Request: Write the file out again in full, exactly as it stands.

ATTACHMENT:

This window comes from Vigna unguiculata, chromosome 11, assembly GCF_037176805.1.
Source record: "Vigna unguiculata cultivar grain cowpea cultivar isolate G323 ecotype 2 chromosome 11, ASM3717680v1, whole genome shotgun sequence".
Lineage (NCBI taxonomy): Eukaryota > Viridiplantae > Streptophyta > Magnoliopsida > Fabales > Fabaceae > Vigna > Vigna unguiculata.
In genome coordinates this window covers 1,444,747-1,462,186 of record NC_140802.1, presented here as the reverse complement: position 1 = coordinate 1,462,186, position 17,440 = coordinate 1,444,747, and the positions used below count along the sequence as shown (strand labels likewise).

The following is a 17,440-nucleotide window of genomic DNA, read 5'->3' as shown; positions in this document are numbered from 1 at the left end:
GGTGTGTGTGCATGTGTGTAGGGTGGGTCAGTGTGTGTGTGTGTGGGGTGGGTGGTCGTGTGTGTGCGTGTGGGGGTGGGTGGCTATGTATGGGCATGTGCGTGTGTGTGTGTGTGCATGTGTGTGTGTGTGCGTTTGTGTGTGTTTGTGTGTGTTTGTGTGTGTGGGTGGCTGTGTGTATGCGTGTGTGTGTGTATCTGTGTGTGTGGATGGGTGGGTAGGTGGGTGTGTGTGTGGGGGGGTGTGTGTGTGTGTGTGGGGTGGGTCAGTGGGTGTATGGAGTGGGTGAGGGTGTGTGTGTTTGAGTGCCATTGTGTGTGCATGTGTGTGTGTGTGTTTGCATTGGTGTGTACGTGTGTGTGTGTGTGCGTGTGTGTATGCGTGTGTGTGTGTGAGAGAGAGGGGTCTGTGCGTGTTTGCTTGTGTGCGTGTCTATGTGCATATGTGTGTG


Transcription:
This window comes from Vigna unguiculata, chromosome 11, assembly GCF_037176805.1.
Source record: "Vigna unguiculata cultivar grain cowpea cultivar isolate G323 ecotype 2 chromosome 11, ASM3717680v1, whole genome shotgun sequence".
Lineage (NCBI taxonomy): Eukaryota > Viridiplantae > Streptophyta > Magnoliopsida > Fabales > Fabaceae > Vigna > Vigna unguiculata.
In genome coordinates this window covers 1,444,747-1,462,186 of record NC_140802.1, presented here as the reverse complement: position 1 = coordinate 1,462,186, position 17,440 = coordinate 1,444,747, and the positions used below count along the sequence as shown (strand labels likewise).

The following is a 17,440-nucleotide window of genomic DNA, read 5'->3' as shown; positions in this document are numbered from 1 at the left end:
GGTGTGTGTGCATGTGTGTAGGGTGGGTCAGTGTGTGTGTGTGTGGGGTGGGTGGTCGTGTGTGTGCGTGTGGGGGTGGGTGGCTATGTATGGGCATGTGCGTGTGTGTGTGTGTGCATGTGTGTGTGTGTGCGTTTGTGTGTGTTTGTGTGTGTTTGTGTGTGTGGGTGGCTGTGTGTATGCGTGTGTGTGTGTATCTGTGTGTGTGGATGGGTGGGTAGGTGGGTGTGTGTGTGGGGGGGTGTGTGTGTGTGTGTGGGGTGGGTCAGTGGGTGTATGGAGTGGGTGAGGGTGTGTGTGTTTGAGTGCCATTGTGTGTGCATGTGTGTGTGTGTGTTTGCATTGGTGTGTACGTGTGTGTGTGTGTGCGTGTGTGTATGCGTGTGTGTGTGTGAGAGAGAGGGGTCTGTGCGTGTTTGCTTGTGTGCGTGTCTATGTGCATATGTGTGTG